The configuration of the bypass circuit simplifies machining relative to conventional bypass circuits. Specifically, the two circumferential channels 74 and 76 can be turned on a lathe, and the angled connecting slots 80 and outlet slots 88 can be milled with a ball mill. This provides a large fillet radius that minimizes stress concentrations in the flange arm 61. Generally, the connecting slots 80 and outlet slots 88 define fillet radii that are greater than the slot depth. In one embodiment, slot fillet radii are approximately 3–4 times greater than the slot depth. After the bypass circuit 72 is machined, the backing plate 71 is mounted to the radially inner surface 78 so as to cover the first and second channels 74 and 76, the connecting slots 80 and the outlet slots 88.
During engine operation, air from the chamber 54 enters the bypass circuit 72 via the inlet ports 84. The air passes through the inlet passages 82 to the first channel 74. Air then passes from the first channel 74 to the second channel 76 via the connecting slots 80. From the second channel 76, the air flows through the outlet slots 88 and exits the bypass circuit 72 through the outlet ports 90 into the forward wheel cavity 45. The geometry of the bypass circuit 72 provides a more uniform distribution of the relatively hot air to heat the flange arm 61 and the outer flange 56 evenly.
The bypass circuit 172 further includes a plurality of inlet passages 182 equally spaced about the circumference of the flange arm 161. Each inlet passage 182 extends radially through the flange arm 161 from an inlet port 184 formed on the radially outer surface 186 of the flange arm 161 to the first channel 174. A plurality of outlet slots 188 is formed in the radially outer surface 179 and equally spaced about the circumference of the backing plate 171. Each outlet slot 188 extends axially from the second channel 176 to the aft end of the backing plate 171 to define an outlet port 190 in the aft facing edge of the backing plate 171. The outlet slots 188 are thus in fluid communication with the first channel 174 via the second channel 176 and the connecting slots 180. As with the first embodiment, it should be noted that this embodiment is not limited to two ring channels. Additional ring channels, and corresponding additional sets of connecting slots, could be utilized. Furthermore, the bypass circuit could be configured with just a single ring channel.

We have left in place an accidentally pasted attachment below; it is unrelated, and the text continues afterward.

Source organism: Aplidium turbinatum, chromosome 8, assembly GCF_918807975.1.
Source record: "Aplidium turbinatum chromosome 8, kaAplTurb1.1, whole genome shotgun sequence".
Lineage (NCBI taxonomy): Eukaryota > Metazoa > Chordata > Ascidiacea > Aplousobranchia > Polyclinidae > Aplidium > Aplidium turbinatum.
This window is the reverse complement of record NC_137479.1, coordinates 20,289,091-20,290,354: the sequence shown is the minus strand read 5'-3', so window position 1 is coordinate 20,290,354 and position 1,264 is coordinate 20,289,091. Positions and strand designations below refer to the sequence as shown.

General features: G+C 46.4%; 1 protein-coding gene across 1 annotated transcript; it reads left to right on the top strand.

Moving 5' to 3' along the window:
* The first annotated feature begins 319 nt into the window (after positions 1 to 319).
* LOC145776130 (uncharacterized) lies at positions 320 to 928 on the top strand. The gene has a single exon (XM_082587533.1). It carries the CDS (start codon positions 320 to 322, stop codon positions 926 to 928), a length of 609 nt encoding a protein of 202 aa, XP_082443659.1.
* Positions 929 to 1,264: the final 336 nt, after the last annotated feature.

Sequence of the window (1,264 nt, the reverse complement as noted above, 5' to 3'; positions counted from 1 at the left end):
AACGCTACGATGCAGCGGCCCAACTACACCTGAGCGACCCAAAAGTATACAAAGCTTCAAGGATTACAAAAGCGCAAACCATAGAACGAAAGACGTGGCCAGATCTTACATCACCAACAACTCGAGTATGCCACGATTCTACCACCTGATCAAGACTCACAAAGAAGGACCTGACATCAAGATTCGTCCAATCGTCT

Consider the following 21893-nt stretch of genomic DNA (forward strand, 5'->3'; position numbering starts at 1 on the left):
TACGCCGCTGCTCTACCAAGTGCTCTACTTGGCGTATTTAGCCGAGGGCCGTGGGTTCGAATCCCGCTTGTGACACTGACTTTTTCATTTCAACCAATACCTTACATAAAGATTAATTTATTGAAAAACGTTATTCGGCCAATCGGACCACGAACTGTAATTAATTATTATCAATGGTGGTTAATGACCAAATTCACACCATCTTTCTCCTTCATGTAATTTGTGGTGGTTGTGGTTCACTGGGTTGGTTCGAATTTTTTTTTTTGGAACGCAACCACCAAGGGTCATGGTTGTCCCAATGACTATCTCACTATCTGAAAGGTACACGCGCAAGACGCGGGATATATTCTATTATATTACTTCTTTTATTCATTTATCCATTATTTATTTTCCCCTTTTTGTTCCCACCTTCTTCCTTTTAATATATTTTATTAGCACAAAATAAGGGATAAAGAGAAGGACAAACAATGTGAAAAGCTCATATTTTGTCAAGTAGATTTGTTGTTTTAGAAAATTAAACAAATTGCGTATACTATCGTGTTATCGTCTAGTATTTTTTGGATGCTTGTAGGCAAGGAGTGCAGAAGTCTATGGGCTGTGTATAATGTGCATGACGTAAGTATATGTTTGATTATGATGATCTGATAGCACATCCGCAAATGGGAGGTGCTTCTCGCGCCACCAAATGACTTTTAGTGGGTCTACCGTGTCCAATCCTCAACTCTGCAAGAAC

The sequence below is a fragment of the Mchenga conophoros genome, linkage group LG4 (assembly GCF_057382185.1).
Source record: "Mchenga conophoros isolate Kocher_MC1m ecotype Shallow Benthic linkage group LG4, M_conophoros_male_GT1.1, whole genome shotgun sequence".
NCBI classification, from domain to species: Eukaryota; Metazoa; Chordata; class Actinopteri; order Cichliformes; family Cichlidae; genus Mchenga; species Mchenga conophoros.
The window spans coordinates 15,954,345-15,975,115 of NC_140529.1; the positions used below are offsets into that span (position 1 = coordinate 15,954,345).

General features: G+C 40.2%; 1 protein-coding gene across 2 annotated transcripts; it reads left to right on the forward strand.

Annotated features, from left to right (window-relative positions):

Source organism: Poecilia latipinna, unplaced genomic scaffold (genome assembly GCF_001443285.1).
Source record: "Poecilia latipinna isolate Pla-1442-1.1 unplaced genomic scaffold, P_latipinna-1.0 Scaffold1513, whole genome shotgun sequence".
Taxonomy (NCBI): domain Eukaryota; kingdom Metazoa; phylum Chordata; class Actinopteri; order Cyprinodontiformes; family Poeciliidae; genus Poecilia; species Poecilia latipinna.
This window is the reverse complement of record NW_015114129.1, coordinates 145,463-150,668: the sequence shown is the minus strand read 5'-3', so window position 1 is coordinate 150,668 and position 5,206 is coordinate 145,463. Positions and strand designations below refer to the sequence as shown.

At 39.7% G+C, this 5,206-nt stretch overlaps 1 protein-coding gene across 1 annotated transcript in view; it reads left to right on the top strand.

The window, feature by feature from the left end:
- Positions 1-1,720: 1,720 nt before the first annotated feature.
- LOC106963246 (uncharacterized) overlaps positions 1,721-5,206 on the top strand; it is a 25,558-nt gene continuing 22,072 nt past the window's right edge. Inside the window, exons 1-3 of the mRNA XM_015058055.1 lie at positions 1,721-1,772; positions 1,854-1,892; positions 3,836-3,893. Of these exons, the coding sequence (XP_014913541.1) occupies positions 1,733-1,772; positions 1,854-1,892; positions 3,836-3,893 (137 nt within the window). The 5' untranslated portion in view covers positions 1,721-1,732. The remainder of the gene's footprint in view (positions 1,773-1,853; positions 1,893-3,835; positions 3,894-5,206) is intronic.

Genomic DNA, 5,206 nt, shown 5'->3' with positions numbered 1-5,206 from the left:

While specific embodiments of the present invention have been described, it will be apparent to those skilled in the art that various modifications thereto can be made without departing from the spirit and scope of the invention as defined in the appended claims.
|Cited Patent||Filing date||Publication date||Applicant||Title|
|US2648520 *||Aug 2, 1949||Aug 11, 1953||Heinz E Schmitt||Air-cooled turbine blade|
|US4157232 *||Oct 31, 1977||Jun 5, 1979||General Electric Company||Turbine shroud support|
|US5984630||Dec 24, 1997||Nov 16, 1999||General Electric Company||Reduced windage high pressure turbine forward outer seal|
|US6050079||Dec 24, 1997||Apr 18, 2000||General Electric Company||Modulated turbine cooling system|
|US6471216||May 24, 1999||Oct 29, 2002||General Electric Company||Rotating seal|
|U.S. Classification||415/173.5, 60/796|
|International Classification||F01D25/12, F02C7/28, F02C7/18, F01D9/04, F01D25/24, F01D11/00, F02K1/82|
|Cooperative Classification||Y02T50/672, Y02T50/675, F01D25/12, F01D11/001, F01D11/02, F01D11/122, F01D25/10|
|Nov 1, 2010||FPAY||Fee payment|
Year of fee payment: 4
|Nov 3, 2014||FPAY||Fee payment|
Year of fee payment: 8